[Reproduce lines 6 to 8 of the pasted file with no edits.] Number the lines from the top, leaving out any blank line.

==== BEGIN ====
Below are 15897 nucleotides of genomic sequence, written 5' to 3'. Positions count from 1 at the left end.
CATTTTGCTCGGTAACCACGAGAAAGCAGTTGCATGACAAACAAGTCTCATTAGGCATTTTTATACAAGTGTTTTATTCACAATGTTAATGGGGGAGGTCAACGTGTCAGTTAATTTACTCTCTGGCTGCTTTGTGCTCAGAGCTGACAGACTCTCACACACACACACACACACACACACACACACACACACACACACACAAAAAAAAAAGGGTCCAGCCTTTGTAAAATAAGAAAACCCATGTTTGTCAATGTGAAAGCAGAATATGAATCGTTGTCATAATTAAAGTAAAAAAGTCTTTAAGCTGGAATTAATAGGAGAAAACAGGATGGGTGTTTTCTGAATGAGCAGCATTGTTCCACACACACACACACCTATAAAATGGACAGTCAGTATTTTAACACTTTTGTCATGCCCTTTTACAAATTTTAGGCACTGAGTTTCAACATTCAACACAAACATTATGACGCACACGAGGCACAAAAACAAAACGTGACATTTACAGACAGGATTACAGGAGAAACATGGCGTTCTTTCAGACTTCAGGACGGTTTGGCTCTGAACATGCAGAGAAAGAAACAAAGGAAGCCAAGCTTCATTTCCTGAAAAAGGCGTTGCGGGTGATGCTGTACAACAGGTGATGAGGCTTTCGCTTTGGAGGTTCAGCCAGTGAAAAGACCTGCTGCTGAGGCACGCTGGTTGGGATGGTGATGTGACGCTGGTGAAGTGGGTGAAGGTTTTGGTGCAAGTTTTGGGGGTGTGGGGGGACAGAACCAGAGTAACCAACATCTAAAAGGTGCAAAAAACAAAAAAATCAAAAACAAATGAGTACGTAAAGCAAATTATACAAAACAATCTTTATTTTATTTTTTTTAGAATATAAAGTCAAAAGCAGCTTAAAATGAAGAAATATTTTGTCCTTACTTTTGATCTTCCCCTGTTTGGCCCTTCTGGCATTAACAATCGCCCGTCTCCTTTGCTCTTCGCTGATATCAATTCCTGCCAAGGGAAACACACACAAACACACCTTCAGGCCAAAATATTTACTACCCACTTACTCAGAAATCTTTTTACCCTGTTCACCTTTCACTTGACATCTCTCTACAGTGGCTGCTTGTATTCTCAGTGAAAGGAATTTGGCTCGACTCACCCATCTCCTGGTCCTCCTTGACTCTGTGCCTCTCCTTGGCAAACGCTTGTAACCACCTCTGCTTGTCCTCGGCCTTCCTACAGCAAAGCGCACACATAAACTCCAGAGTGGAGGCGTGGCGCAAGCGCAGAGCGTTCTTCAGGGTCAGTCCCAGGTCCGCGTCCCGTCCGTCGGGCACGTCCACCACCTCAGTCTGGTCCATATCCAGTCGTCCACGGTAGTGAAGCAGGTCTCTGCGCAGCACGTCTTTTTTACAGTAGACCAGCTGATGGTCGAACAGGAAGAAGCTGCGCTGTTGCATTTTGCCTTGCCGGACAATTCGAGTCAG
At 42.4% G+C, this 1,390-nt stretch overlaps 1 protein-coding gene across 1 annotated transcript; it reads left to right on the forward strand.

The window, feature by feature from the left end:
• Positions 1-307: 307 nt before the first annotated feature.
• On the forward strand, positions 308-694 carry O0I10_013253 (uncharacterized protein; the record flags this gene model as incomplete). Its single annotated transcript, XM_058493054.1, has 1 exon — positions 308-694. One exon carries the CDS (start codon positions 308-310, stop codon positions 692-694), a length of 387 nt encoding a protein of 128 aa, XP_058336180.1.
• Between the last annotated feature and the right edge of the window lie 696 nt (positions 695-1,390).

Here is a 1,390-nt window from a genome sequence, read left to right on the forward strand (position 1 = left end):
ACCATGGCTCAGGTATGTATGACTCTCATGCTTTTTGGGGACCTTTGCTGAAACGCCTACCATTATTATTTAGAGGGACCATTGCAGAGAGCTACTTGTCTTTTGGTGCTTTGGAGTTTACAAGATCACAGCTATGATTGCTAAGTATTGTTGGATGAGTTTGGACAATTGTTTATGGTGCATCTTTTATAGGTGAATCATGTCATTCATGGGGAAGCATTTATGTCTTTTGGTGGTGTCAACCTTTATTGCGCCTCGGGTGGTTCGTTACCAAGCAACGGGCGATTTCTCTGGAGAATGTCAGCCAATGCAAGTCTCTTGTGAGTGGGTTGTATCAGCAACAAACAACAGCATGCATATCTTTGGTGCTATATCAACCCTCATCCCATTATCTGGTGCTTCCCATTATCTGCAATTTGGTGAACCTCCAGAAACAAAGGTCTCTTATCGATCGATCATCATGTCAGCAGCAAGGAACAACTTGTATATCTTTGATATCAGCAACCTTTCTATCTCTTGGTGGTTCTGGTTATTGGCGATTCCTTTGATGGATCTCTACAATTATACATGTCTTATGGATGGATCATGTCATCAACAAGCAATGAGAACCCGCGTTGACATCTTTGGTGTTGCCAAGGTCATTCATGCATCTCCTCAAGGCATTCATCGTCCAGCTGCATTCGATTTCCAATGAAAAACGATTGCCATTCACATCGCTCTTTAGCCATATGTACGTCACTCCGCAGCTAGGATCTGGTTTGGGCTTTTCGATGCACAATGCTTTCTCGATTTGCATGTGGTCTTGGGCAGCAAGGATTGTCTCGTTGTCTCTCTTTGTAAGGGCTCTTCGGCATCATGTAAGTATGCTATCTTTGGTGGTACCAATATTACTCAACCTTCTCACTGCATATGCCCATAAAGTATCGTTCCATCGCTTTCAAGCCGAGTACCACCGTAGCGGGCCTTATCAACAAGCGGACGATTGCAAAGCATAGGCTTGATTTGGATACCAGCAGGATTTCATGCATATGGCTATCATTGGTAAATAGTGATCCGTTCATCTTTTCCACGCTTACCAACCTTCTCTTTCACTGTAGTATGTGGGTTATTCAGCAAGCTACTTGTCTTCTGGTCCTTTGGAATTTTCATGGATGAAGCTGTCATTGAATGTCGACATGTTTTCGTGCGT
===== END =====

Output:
• On the forward strand, positions 308-694 carry O0I10_013253 (uncharacterized protein; the record flags this gene model as incomplete). Its single annotated transcript, XM_058493054.1, has 1 exon — positions 308-694. One exon carries the CDS (start codon positions 308-310, stop codon positions 692-694), a length of 387 nt encoding a protein of 128 aa, XP_058336180.1.
• Between the last annotated feature and the right edge of the window lie 696 nt (positions 695-1,390).

Here is a 1,390-nt window from a genome sequence, read left to right on the forward strand (position 1 = left end):